Bridle meaning, concept and usage examples

Alexander Pearson
Bridle meaning, concept and usage examples

The word "snaffle”Is related to the equestrian or horse riding world and refers to a part of a horse's saddle. It has several meanings but all are related to this discipline.

The Dictionary of the Royal Spanish Academy has several meanings for “bridón”. In the first place, it refers to the rider who rides on a bridle (a set of straps that are put on the horse, from the muzzle to the head). Secondly, it says that it is a small bridle that is put on the horses in case the large one is missing..


For the RAE, a "bridón" is also an iron rod, made up of different pieces hooked together, which is placed on the horses below the bit (an element that is inserted into the horse's mouth). It has a bridle (the straps that adjust to your head and that hold the bite) different from that of the brake, while the reins are attached to it.

The fourth definition of the RAE is a horse saddled and braced to the bridle, while in the last place it indicates that, although it is rarely used, a “bridon” is a spirited horse, strong, arrogant and ready for war, being this last employment more of the poetic type than of the factual.

So the "bridle" can be either the kinet that uses the bridle or a smaller size bridle. These last types of bridles are used especially for foals to get used to the bridle and to teach them to turn their heads.

Article index

  • 1 Bridon in the Mexican anthem
  • 2 Other meanings
  • 3 Examples of use
  • 4 References

Bridon in the Mexican anthem

An example of the use of “bridón” in the military sphere is given in the National Anthem of Mexico. Among its stanzas you can read "Mexicans, to the battle cry the steel ready and the bridle". That is, "prepare your weapons and your horses".

Specialists recommend that before buying a "bridle" it is good to measure the horse's mouth, especially if its dimensions are out of the ordinary. For these cases, the extension is usually close to 13 centimeters.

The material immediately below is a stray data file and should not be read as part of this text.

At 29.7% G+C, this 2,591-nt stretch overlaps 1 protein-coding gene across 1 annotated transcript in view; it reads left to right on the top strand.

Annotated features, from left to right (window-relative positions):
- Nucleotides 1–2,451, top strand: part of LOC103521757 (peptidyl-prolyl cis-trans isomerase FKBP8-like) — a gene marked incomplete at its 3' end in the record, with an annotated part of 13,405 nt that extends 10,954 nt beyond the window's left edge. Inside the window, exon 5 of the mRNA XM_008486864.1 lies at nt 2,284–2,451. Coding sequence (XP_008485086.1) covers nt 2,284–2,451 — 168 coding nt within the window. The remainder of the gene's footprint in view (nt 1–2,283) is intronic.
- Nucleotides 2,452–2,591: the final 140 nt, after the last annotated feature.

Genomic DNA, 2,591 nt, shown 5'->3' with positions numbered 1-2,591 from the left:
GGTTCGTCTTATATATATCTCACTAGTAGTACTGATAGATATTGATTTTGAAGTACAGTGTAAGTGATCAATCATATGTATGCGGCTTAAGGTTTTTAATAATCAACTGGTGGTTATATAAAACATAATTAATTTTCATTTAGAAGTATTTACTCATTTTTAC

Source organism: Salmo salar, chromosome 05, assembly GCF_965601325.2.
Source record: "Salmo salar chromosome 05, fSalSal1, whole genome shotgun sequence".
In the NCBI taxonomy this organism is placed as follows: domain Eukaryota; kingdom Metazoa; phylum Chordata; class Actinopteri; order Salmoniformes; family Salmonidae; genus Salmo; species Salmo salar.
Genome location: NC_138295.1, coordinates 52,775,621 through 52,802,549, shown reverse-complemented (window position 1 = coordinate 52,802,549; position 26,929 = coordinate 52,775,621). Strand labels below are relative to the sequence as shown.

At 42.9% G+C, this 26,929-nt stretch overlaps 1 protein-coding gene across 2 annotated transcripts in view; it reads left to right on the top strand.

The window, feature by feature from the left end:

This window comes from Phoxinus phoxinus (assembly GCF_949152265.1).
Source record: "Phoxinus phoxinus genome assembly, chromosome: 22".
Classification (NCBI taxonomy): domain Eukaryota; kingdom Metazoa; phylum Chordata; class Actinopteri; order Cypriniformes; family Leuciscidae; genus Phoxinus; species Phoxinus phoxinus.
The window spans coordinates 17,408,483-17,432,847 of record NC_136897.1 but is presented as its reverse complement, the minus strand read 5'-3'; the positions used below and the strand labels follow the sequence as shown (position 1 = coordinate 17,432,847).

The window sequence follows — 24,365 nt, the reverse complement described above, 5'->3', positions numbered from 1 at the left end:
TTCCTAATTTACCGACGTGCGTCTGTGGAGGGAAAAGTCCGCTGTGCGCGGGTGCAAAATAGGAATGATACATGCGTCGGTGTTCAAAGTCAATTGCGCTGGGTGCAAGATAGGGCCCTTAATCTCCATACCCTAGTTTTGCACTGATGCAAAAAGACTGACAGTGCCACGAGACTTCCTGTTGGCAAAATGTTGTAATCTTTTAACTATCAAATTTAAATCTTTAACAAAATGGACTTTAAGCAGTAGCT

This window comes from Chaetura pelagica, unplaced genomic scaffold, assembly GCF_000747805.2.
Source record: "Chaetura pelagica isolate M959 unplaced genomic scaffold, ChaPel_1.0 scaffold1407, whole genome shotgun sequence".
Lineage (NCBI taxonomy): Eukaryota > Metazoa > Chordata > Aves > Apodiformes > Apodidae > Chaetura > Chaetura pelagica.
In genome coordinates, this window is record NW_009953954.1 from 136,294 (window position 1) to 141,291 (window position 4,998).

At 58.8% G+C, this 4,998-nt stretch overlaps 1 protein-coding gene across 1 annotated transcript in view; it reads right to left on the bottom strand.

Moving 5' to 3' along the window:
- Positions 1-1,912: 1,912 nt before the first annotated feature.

Other meanings

Although “bridón” is generally associated with the equestrian world, there is an exception, since it is also used in the wine world. In this case, the “drum” is called a “bridón”, the metal bucket where the branches that are cut for planting are submerged in water until they are planted..

It is a phonetic variant of the drum, typical of spoken language, since its birth surely arises from confusion.

In the Dominican Republic, the person who usually responds rudely or inappropriately, or who is considered spoiled, is called a “bridón”. Bridón is synonymous with “hard mouth”, a term that in that country also applies to horses.

Examples of use

-"The general mounted his bridle"-

-"The horse's rein broke, put the bridle on it".

-"Give me the bridle to submerge the branches".

-“There is no bridle training possible. On the contrary, the horse that can only be carried with a double fillet bridle on a leash, is poorly trained and is inadmissible as a horse of arms ".

-“Your little brother is a bridle. Didn't he learn good manners at home? ".

-"There is no horse that is not possible to drive with a bridle".

-"It can be clearly stated that the ideal embouchure for the jumping horse is the bridle".

“We will begin the task by placing the softest bridle available to the horse. A thick rubber one would be ideal ".


  1. Snaffle. Dictionary of the Royal Spanish Academy. Recovered from:
  2. Raúl Avila. (2015) "You know it? Selection of words that are rarely used ". Recovered from:
  3. Juan Carlos González Ferrero. (2016). “Traditional wine lexicon of the D.O. Bull". Recovered from:
  4. Cuba Army. (1917). "Army Bulletin". Recovered from:

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